"Twenty miles away from our shop in a little house came many ideas related to owning our own business. Some we tried, others we let go. This one held onto us. It has woven itself into our daily life. We love chocolate. Our research for this was an incredibly wonderful experience. The history and the whole process of chocolate was so interesting to us that we wanted to share it with as many people as we could. Lune Chocolat is a result of us tasting real chocolate. We have a love for being together and a love for being in the kitchen. Our chocolates are created to bring you peace and love. They are created to bring you to another place while you eat them. Come and fill your soul with chocolate."


I for one, have plenty of room in my soul for Lune Chocolat.

Artist Dates.
Every other month or so, I invite friends to attend artsy events with me. This really fires up my creativity and inspires me. Some of our recent events:
  • We attended an open house at the Delavan Center of the Arts that is home to many local art studios. Every year they open their doors to guests and have food, wine, music and of course, beautiful, mouth-watering art.
  • We went to a Golden Paint Demo and giveaway at The Art Store. We received FREE Golden paints-also shout worthy but I don't want to upset your hearing, along with a live demo of how to use the different types of paint Golden makes. It opened up worlds of paint that I did not know existed.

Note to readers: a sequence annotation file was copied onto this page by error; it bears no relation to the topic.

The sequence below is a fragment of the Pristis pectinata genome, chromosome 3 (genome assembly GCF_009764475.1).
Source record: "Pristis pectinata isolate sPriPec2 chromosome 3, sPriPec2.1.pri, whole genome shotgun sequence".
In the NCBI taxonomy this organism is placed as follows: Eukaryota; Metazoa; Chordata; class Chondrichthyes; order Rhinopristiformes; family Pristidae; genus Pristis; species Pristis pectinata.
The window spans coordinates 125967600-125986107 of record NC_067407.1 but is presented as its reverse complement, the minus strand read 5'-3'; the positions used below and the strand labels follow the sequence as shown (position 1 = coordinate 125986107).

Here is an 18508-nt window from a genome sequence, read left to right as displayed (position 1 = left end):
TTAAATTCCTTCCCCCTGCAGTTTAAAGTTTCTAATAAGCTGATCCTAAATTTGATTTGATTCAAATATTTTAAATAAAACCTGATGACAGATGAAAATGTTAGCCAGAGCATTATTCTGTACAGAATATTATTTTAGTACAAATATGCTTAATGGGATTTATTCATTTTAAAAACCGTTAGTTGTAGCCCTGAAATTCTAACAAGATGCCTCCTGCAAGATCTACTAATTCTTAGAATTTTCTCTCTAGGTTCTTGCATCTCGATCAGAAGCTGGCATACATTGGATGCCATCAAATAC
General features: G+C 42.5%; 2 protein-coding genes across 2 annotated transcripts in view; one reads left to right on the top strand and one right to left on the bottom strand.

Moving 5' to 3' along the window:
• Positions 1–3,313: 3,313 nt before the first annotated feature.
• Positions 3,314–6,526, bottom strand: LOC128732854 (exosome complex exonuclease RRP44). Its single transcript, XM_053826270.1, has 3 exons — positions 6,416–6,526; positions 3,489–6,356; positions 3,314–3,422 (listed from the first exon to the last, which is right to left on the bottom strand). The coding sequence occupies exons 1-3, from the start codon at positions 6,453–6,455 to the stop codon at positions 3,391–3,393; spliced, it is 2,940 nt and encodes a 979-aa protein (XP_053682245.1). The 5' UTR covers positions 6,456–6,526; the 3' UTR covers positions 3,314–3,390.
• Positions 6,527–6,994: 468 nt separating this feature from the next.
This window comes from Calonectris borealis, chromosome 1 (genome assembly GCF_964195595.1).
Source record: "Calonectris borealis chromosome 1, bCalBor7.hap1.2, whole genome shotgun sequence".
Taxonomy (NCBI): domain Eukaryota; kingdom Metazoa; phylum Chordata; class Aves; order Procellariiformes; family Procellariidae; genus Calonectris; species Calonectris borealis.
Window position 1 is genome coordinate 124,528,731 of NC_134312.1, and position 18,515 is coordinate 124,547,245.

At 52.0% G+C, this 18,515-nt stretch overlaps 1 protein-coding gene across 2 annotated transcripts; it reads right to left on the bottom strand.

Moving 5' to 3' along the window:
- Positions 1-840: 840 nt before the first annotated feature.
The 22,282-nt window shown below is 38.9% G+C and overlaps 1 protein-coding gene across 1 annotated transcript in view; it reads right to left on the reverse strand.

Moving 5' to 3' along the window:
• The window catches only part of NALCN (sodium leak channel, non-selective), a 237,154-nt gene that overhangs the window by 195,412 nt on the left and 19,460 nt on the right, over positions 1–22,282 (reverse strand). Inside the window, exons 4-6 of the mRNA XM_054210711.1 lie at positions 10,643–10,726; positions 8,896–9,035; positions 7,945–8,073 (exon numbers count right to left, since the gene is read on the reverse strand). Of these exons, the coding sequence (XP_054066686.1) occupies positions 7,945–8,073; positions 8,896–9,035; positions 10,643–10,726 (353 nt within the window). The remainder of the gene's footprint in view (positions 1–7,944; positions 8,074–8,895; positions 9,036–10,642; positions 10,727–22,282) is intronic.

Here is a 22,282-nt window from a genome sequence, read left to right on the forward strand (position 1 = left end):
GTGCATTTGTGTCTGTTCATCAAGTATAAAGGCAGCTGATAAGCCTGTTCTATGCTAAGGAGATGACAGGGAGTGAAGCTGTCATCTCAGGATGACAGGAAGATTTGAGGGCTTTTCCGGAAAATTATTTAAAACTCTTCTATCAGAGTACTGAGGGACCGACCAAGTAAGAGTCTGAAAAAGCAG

• We attended a fund-raising painting class to reduce hunger where we painted a bowl of soup and the funds raised went to a soup kitchen. 
These dates FUEL me and it's good, quality time with friends. Next week I'm going to an Encaustic demo. (painting with hot wax!) with my friend Shannon Crandall. I have always wanted to learn encaustic, so as soon as I saw it, I signed us up for 2 of the 6 available spots.

I found this little treasure propped against a tree

Finding Beauty in the Everyday.
Dirty Footprints Studio posted a treasure hunt challenge to photograph little bits of beauty that you find every day, all around you. I decided to go for a walk in my hometown of Ithaca and take photos of things that I found. I stopped to take photos of cracks in the sidewalk, moss growing on rocks, the texture of trees. I was walking up to trees and standing very close to take a picture, which in any other town would seem strange. In Ithaca, people do not look twice at you. It's perfectly acceptable to walk up to a tree and take a picture from an inch away. This challenge opened up a new way of looking for me and in fact, I will write a future post about it. Good, good stuff-I highly recommend it. Thank you Mixy Gregory for sharing!